Cat and dog owners are trying to do the best they can during a slumping economy, and when it comes to pet care, people aren’t skimping, according to Dr. Bill Grant II, president of the California Veterinary Medical Association.
“Even though we’re dealing with, for the most part, disposable income, pet care has not been affected by the economy,” he said. “Surprisingly, people are still taking every available precaution they can to provide health care for their pets. I really haven’t seen a significant downturn at all with the care of their pets.”
This means providing regular veterinary check-ups and consultations regarding vaccinations, nutrition, and exercise as kittens and puppies age. According to CVMA, younger and otherwise healthy animals should get a veterinary exam at a minimum every year.
For senior pets, exams are recommended more frequently to catch early signs of medical problems. However, Grant said, every animal is different and it’s important to speak with a vet about an individual pet’s needs.
“Animals age more rapidly than humans, especially large-breed dogs,” he said. “One year to a human can be as many as seven years biologically for a pet. Due to this relatively rapid aging, postponing a veterinary visit for just a couple of months could be the human equivalent of delaying a potentially life-saving test for years.”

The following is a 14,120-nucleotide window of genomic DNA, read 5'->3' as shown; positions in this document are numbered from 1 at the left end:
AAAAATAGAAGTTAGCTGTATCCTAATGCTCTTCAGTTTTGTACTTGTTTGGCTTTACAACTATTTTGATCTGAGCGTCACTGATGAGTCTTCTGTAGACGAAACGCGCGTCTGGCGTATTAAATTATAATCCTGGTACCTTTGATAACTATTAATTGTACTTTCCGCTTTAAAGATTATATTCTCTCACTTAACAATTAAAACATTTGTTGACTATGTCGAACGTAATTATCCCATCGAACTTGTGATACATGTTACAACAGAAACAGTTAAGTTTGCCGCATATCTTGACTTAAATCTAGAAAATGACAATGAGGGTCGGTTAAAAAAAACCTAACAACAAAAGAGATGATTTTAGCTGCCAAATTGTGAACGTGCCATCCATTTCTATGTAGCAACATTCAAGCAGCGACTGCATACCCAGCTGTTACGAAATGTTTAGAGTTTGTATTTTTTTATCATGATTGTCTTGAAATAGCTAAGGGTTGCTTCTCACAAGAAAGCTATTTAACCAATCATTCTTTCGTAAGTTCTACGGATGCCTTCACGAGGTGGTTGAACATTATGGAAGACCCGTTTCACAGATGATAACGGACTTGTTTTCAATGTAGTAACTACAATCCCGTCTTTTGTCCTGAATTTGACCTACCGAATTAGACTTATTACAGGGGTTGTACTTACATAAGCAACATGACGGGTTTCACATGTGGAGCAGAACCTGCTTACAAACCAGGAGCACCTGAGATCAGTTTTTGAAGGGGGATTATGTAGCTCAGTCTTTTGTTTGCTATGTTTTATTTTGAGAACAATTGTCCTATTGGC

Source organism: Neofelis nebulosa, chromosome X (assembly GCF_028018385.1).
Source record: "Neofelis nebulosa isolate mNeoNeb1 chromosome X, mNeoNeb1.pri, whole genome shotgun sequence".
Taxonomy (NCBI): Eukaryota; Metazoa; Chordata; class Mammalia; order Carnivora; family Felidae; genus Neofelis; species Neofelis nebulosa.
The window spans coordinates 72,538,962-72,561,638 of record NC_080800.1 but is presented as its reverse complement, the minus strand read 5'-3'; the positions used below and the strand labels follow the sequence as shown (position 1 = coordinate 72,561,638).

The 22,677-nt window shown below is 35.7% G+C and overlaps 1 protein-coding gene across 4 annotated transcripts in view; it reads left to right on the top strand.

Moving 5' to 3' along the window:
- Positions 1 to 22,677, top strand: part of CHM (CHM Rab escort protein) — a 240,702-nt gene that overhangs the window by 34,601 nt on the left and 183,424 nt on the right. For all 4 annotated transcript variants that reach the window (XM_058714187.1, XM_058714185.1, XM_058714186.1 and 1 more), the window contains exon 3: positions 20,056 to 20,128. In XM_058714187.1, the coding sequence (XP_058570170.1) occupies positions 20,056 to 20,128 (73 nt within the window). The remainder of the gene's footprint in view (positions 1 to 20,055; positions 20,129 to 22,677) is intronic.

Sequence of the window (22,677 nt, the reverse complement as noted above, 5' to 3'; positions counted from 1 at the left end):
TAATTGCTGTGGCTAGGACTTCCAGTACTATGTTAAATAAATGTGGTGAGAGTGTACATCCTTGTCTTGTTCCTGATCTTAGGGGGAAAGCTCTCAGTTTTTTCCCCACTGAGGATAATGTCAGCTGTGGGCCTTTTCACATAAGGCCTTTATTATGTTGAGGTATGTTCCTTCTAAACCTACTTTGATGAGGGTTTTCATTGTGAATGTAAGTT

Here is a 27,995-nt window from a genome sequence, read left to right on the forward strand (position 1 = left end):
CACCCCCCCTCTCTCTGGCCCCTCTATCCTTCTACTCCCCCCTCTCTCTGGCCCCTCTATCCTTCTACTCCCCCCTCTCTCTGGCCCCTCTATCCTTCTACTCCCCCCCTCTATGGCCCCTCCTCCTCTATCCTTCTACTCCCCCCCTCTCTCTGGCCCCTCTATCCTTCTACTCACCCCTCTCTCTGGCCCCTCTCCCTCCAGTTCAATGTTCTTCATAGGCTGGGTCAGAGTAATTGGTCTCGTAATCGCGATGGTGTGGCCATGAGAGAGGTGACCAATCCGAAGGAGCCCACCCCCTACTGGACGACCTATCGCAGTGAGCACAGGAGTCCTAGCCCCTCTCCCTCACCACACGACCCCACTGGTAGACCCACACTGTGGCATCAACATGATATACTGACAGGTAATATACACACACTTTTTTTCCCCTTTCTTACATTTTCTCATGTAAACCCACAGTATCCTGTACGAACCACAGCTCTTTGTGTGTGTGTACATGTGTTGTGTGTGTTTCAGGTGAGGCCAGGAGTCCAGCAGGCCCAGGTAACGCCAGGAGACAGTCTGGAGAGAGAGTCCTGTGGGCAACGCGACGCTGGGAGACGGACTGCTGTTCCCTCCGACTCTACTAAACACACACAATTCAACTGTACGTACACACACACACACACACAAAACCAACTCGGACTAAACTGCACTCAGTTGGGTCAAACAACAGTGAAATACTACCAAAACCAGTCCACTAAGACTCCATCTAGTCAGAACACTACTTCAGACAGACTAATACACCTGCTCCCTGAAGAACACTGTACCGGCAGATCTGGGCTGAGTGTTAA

With the latest advancements in veterinary care, including wider availability of advanced imaging techniques, MRIs, CT scans, chemotherapy, and radiation therapy, it’s not unusual to see cats and dogs living into their 20s, he said.
A slight change in appetite or activity may be the first sign of what could become a serious health issue for an aging pet, according to the CVMA. Some owners are unaware that their pet’s changing condition may be a symptom of a treatable medical condition rather than related to old age.
Among the tests recommended for senior dogs are a complete blood count to diagnose anemia, inflammation, infections, and blood disorders; urinalysis to diagnose urinary tract infections, diabetes, and kidney disease; blood-chemistry panel to evaluate kidney, pancreas, liver, and thyroid functions; and parasite evaluation for roundworms, tapeworms, heartworms, fleas, and ticks.
With frequent, regular exams, a veterinarian may be able to detect and treat diseases early on, and sometimes prevent them, as well as suggest life-stage-appropriate changes in an individual pet’s needs. “It just really can’t be underscored enough,” Grant said.